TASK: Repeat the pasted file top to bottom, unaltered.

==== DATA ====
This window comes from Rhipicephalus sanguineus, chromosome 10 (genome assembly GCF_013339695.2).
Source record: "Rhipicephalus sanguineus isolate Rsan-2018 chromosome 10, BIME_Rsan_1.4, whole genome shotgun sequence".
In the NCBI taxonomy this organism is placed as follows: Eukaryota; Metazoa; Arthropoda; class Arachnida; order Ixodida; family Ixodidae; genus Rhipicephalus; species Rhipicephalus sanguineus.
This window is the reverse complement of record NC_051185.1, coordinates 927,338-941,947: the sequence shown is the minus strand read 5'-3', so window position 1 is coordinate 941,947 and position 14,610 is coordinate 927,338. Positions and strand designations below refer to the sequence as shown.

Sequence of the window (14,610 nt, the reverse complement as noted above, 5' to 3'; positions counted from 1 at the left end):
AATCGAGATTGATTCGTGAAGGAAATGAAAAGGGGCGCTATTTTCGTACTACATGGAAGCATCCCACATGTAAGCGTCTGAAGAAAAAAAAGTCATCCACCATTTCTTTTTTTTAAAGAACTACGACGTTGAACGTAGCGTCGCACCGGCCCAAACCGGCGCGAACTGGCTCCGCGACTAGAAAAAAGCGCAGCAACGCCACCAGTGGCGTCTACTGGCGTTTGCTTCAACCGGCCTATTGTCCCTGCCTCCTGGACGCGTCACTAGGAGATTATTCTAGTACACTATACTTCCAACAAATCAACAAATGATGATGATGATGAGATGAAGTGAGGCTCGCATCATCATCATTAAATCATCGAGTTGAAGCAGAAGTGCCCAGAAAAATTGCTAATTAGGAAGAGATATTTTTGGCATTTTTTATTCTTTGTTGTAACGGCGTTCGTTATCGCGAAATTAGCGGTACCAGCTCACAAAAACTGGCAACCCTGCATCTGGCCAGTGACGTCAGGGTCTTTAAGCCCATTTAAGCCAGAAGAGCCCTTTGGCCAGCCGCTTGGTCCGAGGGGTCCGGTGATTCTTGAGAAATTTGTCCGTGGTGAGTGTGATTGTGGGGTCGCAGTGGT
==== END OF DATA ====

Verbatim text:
This window comes from Rhipicephalus sanguineus, chromosome 10 (genome assembly GCF_013339695.2).
Source record: "Rhipicephalus sanguineus isolate Rsan-2018 chromosome 10, BIME_Rsan_1.4, whole genome shotgun sequence".
In the NCBI taxonomy this organism is placed as follows: Eukaryota; Metazoa; Arthropoda; class Arachnida; order Ixodida; family Ixodidae; genus Rhipicephalus; species Rhipicephalus sanguineus.
This window is the reverse complement of record NC_051185.1, coordinates 927,338-941,947: the sequence shown is the minus strand read 5'-3', so window position 1 is coordinate 941,947 and position 14,610 is coordinate 927,338. Positions and strand designations below refer to the sequence as shown.

Sequence of the window (14,610 nt, the reverse complement as noted above, 5' to 3'; positions counted from 1 at the left end):
AATCGAGATTGATTCGTGAAGGAAATGAAAAGGGGCGCTATTTTCGTACTACATGGAAGCATCCCACATGTAAGCGTCTGAAGAAAAAAAAGTCATCCACCATTTCTTTTTTTTAAAGAACTACGACGTTGAACGTAGCGTCGCACCGGCCCAAACCGGCGCGAACTGGCTCCGCGACTAGAAAAAAGCGCAGCAACGCCACCAGTGGCGTCTACTGGCGTTTGCTTCAACCGGCCTATTGTCCCTGCCTCCTGGACGCGTCACTAGGAGATTATTCTAGTACACTATACTTCCAACAAATCAACAAATGATGATGATGATGAGATGAAGTGAGGCTCGCATCATCATCATTAAATCATCGAGTTGAAGCAGAAGTGCCCAGAAAAATTGCTAATTAGGAAGAGATATTTTTGGCATTTTTTATTCTTTGTTGTAACGGCGTTCGTTATCGCGAAATTAGCGGTACCAGCTCACAAAAACTGGCAACCCTGCATCTGGCCAGTGACGTCAGGGTCTTTAAGCCCATTTAAGCCAGAAGAGCCCTTTGGCCAGCCGCTTGGTCCGAGGGGTCCGGTGATTCTTGAGAAATTTGTCCGTGGTGAGTGTGATTGTGGGGTCGCAGTGGT